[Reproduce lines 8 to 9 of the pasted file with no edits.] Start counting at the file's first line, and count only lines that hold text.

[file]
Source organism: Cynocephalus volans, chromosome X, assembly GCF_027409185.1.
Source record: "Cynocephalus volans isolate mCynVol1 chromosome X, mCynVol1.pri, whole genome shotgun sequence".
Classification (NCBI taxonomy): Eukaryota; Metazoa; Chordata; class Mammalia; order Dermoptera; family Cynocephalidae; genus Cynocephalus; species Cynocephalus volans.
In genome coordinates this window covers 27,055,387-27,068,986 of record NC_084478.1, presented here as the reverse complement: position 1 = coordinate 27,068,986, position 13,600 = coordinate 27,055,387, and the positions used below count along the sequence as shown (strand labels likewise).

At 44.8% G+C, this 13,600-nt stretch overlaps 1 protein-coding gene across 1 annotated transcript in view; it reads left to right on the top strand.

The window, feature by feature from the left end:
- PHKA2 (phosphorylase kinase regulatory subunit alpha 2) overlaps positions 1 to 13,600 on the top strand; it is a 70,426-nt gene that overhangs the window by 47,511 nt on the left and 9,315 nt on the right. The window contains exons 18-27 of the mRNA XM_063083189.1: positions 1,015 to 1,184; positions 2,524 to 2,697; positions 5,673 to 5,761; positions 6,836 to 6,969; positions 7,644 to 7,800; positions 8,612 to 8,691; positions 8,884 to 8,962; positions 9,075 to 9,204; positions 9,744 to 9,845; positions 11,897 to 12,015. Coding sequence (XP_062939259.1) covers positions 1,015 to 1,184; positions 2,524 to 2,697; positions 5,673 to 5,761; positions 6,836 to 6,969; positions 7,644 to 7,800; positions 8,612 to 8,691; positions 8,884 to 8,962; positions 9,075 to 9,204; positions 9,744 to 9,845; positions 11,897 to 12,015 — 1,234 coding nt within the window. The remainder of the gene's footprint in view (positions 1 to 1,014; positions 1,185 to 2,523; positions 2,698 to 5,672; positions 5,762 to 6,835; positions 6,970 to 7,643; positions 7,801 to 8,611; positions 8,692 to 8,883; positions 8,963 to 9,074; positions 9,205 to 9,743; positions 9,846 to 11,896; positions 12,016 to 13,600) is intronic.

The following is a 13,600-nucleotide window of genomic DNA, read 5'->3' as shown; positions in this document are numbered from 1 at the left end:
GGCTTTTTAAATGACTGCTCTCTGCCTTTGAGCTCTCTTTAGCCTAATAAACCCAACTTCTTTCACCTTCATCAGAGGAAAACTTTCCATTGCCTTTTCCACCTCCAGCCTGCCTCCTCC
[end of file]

The following is a 13,600-nucleotide window of genomic DNA, read 5'->3' as shown; positions in this document are numbered from 1 at the left end:
GGCTTTTTAAATGACTGCTCTCTGCCTTTGAGCTCTCTTTAGCCTAATAAACCCAACTTCTTTCACCTTCATCAGAGGAAAACTTTCCATTGCCTTTTCCACCTCCAGCCTGCCTCCTCC